Monday morning musings for workplace watchers
Acosta Hits Hill | Preemption Possibilities | Missing Regulatory Agenda
Ben Penn: Labor Secretary Alex Acosta will finally be grilled by Congress Wednesday, after spending his first six weeks on the job in relative obscurity. Acosta is scheduled to testify before House labor appropriators in defense of the DOL budget proposal. Acosta was originally supposed to testify on the Senate side Thursday, but that hearing is now postponed. Perhaps Mr. Comey’s must-see-TV June 8 Senate hearing forced the change.
Acosta’s hearing will be streamed live, but if you have better things to do at 10 a.m., Bloomberg Law will be there and can fill you in. Here’s what we’re watching for when the secretary takes the stand:
How does Acosta sell the Trump administration request to slash 20 percent of the Labor Department budget, particularly the steep cuts to job training grants? The White House took aim at programs like Job Corps, which are pet projects for members on both sides of the aisle.
Acosta’s public statements in his early weeks touted the value of workforce training, such as apprenticeships, to put America back to work. He’s been especially focused on the manufacturing sector. I suspect Acosta will realize job training cuts of this magnitude are dead on arrival in Congress and that he won’t defend them with much vigor. Just as he did in his March 30 Senate confirmation hearing, Acosta can sidestep the tough budgetary questions by speaking generally about DOL’s commitment to reducing the skills gap by leveraging only the programs with proven results.
What type of reception does Acosta tend to get on the Hill? Democrats on the Senate labor panel other than Elizabeth Warren were subdued when they questioned him at the confirmation hearing. Dems on the House subcommittee who have a chance to pepper Acosta with their concerns include three of the more outspokenly pro-labor, anti-Trump members of Congress – Reps. Rosa DeLauro (Conn.), Barbara Lee (Calif.) and Mark Pocan (Wis.). Don’t expect that trio to give the secretary a free pass just because he’s not Andy Puzder. And will Rep. Andy Harris (R-Md.) use this hearing as a chance to repair his relationship with a sitting labor secretary now that his longtime foe Tom Perez is laboring elsewhere?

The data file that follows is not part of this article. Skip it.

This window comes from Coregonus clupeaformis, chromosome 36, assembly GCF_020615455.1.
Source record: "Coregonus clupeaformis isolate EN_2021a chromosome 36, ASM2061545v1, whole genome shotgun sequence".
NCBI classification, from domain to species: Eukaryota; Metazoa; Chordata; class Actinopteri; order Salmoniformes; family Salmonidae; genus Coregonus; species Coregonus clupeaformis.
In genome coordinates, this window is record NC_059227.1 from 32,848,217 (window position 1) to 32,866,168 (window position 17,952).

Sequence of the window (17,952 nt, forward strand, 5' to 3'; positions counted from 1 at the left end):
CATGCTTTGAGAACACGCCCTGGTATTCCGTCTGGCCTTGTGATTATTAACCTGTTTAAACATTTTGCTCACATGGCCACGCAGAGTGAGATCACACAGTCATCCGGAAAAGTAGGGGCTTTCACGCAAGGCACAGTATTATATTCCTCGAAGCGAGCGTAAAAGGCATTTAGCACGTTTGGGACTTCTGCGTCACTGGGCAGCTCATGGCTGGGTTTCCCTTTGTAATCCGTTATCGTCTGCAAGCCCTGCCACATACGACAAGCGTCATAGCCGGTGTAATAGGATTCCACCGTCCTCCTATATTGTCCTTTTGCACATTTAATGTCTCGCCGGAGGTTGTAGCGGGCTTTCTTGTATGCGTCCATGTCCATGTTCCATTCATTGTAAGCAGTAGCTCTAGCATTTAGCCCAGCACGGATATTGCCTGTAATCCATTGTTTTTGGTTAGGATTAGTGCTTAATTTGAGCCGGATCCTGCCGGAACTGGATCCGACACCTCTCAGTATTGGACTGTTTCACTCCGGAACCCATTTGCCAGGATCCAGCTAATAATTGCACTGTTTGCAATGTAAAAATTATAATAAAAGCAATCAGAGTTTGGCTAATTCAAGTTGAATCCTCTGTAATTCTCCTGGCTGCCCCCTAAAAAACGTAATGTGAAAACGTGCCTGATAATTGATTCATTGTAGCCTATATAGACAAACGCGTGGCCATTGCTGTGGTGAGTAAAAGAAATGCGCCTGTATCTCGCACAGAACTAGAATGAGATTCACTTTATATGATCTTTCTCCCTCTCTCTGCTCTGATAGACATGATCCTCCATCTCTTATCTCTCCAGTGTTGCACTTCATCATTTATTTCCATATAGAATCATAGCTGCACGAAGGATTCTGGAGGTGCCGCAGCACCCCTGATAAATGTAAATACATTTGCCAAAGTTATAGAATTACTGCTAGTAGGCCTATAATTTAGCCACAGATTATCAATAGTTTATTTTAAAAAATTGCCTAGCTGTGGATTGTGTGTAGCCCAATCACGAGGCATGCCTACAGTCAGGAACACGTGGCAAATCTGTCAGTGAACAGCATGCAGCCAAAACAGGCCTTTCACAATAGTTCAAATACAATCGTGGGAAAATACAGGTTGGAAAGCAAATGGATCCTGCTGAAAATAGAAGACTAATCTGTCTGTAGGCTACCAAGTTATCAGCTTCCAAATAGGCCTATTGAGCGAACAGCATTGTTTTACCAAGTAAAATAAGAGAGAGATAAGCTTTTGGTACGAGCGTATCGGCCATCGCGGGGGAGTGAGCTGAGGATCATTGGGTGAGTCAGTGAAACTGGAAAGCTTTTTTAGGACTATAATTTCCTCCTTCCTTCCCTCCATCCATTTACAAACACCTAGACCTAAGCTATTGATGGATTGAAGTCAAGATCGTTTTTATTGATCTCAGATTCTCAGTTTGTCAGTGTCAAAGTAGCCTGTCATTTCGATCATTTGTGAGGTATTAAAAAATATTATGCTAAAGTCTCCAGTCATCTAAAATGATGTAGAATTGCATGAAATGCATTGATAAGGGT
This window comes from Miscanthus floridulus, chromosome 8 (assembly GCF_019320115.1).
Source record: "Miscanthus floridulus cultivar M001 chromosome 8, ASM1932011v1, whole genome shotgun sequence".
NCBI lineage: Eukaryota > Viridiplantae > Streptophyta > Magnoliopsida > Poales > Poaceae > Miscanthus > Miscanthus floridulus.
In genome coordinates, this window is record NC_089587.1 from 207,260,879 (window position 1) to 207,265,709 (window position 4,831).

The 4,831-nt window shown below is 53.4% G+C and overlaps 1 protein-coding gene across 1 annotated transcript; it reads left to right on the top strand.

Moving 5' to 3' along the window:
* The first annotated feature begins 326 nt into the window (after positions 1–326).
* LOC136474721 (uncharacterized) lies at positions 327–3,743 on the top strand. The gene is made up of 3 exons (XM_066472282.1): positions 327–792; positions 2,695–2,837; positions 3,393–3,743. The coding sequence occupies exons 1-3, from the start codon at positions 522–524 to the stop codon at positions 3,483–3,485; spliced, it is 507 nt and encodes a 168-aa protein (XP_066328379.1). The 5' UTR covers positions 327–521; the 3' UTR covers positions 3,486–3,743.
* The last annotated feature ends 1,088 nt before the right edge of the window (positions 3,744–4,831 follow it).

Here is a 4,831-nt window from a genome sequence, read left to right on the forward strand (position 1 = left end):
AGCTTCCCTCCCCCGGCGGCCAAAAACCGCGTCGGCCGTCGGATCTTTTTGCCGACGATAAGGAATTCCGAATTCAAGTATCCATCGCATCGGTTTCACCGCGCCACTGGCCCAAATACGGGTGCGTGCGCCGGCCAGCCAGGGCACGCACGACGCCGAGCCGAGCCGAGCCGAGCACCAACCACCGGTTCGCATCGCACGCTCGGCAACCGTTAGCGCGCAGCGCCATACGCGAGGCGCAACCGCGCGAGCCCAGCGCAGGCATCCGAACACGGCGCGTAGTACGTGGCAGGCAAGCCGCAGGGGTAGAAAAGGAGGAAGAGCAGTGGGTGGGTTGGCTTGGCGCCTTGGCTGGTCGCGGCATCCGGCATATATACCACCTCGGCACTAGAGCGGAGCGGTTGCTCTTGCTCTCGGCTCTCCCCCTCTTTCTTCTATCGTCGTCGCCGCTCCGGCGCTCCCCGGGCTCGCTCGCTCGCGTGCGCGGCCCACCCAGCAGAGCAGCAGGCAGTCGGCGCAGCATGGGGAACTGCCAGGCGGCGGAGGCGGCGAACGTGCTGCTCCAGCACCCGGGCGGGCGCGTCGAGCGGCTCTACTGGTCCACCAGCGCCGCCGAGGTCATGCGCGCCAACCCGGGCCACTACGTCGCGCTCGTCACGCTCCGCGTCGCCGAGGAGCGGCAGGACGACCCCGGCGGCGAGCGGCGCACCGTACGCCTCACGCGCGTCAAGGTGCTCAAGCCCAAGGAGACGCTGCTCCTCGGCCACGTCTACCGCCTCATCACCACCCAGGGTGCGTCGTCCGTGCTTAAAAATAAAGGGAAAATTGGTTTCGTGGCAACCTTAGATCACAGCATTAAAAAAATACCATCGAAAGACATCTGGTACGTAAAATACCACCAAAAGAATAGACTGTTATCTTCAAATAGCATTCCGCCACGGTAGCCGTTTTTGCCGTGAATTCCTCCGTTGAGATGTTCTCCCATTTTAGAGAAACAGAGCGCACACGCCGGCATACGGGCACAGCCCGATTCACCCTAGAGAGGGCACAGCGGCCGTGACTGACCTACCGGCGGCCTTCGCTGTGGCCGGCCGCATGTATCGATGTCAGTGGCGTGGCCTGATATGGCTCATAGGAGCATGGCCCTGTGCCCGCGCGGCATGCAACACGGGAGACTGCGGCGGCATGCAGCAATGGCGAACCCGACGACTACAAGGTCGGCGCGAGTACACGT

Don’t be surprised if appropriators ask Acosta about some of the DOL’s other hot-button issues, too. The fiduciary and overtime rules, as well as White House trade and immigration policies, are prime for discussion.
What would you like to learn from the secretary this week? Want to share your reactions after the hearings? Contact us at email@example.com and firstname.lastname@example.org, or on Twitter: @BenjaminPenn and @ChrisOpfer.
Chris Opfer: Acosta may be asked to weigh in on one other big ticket item in the labor and employment world: paid leave.
The Trump budget request includes a proposal to create a paid parental leave program within the state unemployment insurance system. It would offer new and expecting parents up to six weeks of paid leave per year. Meanwhile, we’re expecting to see a Republican counteroffer in the House soon. A bill being floated by Rep. Mimi Walters (Calif.) would give employers a safe harbor from state and local paid leave requirements if they offer workers a certain amount of paid maternity, paternity, family and sick leave that would vary based on employer size.